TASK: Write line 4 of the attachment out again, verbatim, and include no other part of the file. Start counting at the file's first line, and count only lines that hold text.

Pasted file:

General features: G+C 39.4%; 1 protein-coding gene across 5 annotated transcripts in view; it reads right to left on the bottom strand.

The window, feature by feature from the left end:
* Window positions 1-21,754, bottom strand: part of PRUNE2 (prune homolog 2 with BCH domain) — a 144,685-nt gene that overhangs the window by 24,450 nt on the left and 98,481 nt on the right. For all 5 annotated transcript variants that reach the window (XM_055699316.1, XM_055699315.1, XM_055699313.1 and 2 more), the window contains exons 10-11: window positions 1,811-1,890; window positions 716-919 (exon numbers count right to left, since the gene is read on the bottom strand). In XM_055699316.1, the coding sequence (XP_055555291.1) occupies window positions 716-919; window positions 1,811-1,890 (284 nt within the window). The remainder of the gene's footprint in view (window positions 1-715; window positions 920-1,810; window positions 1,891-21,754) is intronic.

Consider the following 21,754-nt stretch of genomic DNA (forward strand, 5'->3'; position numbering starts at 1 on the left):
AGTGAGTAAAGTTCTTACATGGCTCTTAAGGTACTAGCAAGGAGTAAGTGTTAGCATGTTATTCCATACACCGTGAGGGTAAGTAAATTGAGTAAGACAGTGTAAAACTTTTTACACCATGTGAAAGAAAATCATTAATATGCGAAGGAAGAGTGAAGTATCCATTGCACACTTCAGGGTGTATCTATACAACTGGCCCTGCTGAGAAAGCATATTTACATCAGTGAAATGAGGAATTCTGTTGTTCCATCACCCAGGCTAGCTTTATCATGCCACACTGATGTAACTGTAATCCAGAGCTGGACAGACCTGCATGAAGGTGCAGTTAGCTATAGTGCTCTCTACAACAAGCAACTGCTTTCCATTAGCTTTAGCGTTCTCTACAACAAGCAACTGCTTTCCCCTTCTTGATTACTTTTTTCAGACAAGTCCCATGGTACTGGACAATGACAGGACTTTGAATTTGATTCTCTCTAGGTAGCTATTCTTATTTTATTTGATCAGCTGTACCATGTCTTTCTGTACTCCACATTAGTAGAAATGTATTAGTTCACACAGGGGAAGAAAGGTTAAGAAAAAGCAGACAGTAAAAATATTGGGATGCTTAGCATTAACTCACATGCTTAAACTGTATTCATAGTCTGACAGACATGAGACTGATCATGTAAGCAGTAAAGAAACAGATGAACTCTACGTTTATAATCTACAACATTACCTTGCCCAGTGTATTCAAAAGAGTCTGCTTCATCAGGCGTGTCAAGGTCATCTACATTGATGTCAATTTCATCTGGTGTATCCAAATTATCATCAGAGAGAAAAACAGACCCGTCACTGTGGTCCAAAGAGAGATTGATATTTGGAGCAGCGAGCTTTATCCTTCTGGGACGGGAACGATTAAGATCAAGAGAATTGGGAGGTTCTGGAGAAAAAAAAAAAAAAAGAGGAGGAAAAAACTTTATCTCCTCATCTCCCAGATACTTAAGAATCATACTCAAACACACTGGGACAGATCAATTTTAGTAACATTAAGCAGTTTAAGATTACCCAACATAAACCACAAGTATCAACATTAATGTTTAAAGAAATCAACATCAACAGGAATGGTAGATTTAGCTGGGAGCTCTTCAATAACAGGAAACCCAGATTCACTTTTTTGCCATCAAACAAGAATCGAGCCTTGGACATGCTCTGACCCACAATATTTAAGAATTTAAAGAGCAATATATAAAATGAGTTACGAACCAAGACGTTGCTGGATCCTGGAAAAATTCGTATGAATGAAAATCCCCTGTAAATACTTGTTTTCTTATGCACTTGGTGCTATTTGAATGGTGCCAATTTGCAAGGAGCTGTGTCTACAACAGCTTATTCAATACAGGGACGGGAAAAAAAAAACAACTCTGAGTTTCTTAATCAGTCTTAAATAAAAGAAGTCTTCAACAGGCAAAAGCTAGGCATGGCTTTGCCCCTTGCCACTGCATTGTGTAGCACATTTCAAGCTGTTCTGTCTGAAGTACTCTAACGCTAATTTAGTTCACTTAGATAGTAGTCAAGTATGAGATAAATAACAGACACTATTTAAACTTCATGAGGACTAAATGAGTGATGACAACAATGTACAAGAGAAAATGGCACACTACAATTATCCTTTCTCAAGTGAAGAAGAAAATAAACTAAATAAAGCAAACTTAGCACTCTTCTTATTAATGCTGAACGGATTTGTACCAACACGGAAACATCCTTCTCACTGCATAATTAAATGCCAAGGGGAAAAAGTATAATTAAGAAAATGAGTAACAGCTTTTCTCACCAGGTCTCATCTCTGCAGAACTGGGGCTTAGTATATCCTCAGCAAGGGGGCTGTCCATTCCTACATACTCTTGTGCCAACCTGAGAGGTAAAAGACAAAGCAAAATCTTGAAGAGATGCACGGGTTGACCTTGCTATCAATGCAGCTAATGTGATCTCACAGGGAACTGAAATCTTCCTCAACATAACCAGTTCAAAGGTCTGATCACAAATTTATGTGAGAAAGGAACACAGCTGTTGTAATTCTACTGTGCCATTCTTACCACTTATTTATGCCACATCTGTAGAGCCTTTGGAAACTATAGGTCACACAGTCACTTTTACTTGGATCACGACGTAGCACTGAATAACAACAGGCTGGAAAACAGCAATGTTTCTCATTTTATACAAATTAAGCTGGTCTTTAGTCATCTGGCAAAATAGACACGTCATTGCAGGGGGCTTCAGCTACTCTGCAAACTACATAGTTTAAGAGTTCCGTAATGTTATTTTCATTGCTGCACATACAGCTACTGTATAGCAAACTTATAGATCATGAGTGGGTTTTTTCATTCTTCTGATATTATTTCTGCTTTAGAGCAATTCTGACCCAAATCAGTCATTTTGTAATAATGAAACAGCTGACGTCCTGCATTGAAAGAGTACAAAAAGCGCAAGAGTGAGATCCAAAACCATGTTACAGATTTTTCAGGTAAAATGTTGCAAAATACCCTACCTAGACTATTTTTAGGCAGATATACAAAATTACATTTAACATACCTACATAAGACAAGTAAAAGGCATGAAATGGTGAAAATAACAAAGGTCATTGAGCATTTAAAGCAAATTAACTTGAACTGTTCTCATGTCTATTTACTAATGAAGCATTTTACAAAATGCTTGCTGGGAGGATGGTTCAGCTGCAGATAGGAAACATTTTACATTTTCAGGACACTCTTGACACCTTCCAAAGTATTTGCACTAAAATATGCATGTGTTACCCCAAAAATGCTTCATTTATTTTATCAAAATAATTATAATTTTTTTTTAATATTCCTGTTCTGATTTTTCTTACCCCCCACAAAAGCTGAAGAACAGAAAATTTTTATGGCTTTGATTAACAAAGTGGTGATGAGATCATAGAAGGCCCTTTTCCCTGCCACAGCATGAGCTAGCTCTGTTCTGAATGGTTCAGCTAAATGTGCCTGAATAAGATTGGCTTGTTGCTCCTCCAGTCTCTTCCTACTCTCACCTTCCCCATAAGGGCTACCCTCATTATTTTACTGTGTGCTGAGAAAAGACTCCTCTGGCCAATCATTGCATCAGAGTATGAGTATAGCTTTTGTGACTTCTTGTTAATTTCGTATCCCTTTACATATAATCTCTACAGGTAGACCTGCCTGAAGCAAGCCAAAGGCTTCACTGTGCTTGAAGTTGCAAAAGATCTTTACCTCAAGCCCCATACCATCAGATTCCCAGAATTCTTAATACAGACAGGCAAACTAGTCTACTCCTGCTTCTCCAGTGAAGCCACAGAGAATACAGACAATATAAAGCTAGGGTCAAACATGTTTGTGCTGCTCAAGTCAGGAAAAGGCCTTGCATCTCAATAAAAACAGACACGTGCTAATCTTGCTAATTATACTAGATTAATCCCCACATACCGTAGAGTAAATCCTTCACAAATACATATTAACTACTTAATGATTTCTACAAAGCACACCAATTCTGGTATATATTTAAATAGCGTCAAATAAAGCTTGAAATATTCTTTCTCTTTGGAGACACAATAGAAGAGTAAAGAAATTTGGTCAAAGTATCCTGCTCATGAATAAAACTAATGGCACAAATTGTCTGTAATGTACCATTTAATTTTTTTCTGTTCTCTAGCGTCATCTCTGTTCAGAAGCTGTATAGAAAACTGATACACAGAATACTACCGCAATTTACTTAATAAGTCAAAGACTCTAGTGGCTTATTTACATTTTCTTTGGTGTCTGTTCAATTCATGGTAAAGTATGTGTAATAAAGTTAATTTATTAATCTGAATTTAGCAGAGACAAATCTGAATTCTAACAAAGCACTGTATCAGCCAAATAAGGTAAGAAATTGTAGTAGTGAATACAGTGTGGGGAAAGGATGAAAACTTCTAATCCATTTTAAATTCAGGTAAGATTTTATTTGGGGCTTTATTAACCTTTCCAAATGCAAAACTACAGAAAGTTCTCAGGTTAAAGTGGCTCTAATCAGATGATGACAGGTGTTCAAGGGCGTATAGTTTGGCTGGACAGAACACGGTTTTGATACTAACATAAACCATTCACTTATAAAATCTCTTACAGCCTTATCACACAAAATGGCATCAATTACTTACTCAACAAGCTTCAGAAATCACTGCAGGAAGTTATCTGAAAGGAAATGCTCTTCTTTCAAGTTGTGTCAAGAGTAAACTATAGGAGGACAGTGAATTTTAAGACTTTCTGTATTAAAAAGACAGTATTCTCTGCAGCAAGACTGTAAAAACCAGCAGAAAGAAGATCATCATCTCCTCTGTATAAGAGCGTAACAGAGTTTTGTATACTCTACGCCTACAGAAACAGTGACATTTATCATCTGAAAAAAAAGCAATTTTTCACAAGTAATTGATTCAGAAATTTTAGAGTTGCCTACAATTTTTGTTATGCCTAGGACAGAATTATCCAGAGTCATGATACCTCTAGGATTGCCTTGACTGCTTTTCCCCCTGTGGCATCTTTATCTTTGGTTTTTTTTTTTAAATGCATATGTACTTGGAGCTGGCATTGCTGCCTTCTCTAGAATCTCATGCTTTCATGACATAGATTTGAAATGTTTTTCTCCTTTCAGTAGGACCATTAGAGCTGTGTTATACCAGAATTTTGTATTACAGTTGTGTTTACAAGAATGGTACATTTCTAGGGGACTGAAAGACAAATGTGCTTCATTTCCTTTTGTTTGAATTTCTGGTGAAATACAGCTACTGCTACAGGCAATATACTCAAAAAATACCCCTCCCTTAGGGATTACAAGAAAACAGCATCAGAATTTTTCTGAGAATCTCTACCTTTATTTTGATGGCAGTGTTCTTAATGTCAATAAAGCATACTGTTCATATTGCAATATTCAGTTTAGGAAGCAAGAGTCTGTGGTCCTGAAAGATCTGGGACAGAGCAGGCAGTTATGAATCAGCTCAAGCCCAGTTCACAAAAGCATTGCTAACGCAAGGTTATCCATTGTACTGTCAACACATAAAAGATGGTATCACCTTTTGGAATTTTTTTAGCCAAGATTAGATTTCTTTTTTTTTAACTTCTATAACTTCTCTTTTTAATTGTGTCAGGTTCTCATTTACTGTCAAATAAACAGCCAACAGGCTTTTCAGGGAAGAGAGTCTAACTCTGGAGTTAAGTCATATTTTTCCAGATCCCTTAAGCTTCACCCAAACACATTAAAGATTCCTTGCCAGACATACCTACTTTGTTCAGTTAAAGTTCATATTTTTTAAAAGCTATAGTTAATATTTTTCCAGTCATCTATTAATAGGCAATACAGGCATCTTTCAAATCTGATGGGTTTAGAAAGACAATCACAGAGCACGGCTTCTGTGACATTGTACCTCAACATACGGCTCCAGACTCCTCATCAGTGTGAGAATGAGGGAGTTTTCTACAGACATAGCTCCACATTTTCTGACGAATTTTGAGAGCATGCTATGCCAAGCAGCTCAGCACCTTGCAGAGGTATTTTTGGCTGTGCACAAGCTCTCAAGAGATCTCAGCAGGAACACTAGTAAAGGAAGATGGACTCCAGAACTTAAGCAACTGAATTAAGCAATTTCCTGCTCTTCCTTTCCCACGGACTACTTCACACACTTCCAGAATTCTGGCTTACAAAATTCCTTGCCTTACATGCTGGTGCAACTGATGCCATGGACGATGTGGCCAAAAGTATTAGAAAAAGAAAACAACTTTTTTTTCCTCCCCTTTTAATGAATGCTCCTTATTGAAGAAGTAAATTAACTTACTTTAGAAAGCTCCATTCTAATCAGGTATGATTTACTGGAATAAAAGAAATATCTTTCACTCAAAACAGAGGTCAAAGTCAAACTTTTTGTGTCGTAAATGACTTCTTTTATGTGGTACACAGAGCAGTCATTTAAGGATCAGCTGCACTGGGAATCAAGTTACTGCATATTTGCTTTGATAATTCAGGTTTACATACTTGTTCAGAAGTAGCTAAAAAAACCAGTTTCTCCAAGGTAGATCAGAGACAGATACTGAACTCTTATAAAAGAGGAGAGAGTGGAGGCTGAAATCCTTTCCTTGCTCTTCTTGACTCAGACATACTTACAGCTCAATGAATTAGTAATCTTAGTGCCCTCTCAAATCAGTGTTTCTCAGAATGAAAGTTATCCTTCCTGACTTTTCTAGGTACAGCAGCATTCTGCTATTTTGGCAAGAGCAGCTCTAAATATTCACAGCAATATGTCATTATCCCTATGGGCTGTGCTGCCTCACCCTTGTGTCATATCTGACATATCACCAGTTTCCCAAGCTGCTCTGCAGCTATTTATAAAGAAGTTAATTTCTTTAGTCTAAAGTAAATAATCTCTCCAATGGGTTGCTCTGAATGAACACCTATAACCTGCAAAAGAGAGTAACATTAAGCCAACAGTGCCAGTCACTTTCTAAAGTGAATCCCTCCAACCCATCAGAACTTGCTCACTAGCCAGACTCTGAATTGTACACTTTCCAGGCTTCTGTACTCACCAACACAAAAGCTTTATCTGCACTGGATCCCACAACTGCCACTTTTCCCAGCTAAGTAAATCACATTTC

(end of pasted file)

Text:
Consider the following 21,754-nt stretch of genomic DNA (forward strand, 5'->3'; position numbering starts at 1 on the left):